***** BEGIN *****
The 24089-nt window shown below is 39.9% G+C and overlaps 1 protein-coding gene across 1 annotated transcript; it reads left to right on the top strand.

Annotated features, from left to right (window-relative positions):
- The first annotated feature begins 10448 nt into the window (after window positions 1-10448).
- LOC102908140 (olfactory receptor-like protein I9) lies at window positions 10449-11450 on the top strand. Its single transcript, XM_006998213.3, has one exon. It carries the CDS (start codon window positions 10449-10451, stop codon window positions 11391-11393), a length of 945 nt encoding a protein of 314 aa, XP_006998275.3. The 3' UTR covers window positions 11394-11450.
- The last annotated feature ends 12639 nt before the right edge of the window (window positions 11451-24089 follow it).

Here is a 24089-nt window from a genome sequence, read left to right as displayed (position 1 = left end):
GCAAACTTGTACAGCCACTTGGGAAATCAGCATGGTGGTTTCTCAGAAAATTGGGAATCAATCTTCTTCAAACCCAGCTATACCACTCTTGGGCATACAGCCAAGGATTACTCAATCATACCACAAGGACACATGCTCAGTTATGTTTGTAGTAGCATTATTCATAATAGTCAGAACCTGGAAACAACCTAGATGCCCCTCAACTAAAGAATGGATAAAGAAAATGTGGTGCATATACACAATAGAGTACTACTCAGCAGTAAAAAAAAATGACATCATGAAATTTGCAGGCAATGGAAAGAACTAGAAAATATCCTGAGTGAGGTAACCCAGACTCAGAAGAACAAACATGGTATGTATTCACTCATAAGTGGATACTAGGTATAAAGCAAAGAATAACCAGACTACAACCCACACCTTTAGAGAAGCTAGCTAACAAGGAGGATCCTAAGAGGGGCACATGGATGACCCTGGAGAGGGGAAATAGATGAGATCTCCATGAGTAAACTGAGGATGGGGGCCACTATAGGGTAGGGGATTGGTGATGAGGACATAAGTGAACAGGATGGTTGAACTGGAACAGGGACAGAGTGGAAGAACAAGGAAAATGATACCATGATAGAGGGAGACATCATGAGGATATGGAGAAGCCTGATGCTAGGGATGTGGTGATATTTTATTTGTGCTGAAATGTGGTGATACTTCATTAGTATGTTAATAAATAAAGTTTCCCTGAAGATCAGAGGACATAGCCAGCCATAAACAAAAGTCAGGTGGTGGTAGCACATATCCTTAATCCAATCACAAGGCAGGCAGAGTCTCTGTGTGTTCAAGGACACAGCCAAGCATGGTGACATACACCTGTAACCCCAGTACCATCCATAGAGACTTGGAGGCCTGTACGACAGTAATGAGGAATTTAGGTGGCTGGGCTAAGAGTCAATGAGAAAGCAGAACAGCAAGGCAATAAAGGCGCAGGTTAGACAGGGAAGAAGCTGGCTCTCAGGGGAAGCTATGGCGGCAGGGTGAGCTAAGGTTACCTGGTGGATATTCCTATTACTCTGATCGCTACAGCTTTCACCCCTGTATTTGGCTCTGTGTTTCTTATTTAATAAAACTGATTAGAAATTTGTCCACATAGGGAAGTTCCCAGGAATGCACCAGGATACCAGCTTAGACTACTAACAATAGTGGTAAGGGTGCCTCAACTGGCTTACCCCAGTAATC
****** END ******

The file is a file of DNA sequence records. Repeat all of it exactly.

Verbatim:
The 24089-nt window shown below is 39.9% G+C and overlaps 1 protein-coding gene across 1 annotated transcript; it reads left to right on the top strand.

Annotated features, from left to right (window-relative positions):
- The first annotated feature begins 10448 nt into the window (after window positions 1-10448).
- LOC102908140 (olfactory receptor-like protein I9) lies at window positions 10449-11450 on the top strand. Its single transcript, XM_006998213.3, has one exon. It carries the CDS (start codon window positions 10449-10451, stop codon window positions 11391-11393), a length of 945 nt encoding a protein of 314 aa, XP_006998275.3. The 3' UTR covers window positions 11394-11450.
- The last annotated feature ends 12639 nt before the right edge of the window (window positions 11451-24089 follow it).

Here is a 24089-nt window from a genome sequence, read left to right as displayed (position 1 = left end):
GCAAACTTGTACAGCCACTTGGGAAATCAGCATGGTGGTTTCTCAGAAAATTGGGAATCAATCTTCTTCAAACCCAGCTATACCACTCTTGGGCATACAGCCAAGGATTACTCAATCATACCACAAGGACACATGCTCAGTTATGTTTGTAGTAGCATTATTCATAATAGTCAGAACCTGGAAACAACCTAGATGCCCCTCAACTAAAGAATGGATAAAGAAAATGTGGTGCATATACACAATAGAGTACTACTCAGCAGTAAAAAAAAATGACATCATGAAATTTGCAGGCAATGGAAAGAACTAGAAAATATCCTGAGTGAGGTAACCCAGACTCAGAAGAACAAACATGGTATGTATTCACTCATAAGTGGATACTAGGTATAAAGCAAAGAATAACCAGACTACAACCCACACCTTTAGAGAAGCTAGCTAACAAGGAGGATCCTAAGAGGGGCACATGGATGACCCTGGAGAGGGGAAATAGATGAGATCTCCATGAGTAAACTGAGGATGGGGGCCACTATAGGGTAGGGGATTGGTGATGAGGACATAAGTGAACAGGATGGTTGAACTGGAACAGGGACAGAGTGGAAGAACAAGGAAAATGATACCATGATAGAGGGAGACATCATGAGGATATGGAGAAGCCTGATGCTAGGGATGTGGTGATATTTTATTTGTGCTGAAATGTGGTGATACTTCATTAGTATGTTAATAAATAAAGTTTCCCTGAAGATCAGAGGACATAGCCAGCCATAAACAAAAGTCAGGTGGTGGTAGCACATATCCTTAATCCAATCACAAGGCAGGCAGAGTCTCTGTGTGTTCAAGGACACAGCCAAGCATGGTGACATACACCTGTAACCCCAGTACCATCCATAGAGACTTGGAGGCCTGTACGACAGTAATGAGGAATTTAGGTGGCTGGGCTAAGAGTCAATGAGAAAGCAGAACAGCAAGGCAATAAAGGCGCAGGTTAGACAGGGAAGAAGCTGGCTCTCAGGGGAAGCTATGGCGGCAGGGTGAGCTAAGGTTACCTGGTGGATATTCCTATTACTCTGATCGCTACAGCTTTCACCCCTGTATTTGGCTCTGTGTTTCTTATTTAATAAAACTGATTAGAAATTTGTCCACATAGGGAAGTTCCCAGGAATGCACCAGGATACCAGCTTAGACTACTAACAATAGTGGTAAGGGTGCCTCAACTGGCTTACCCCAGTAATC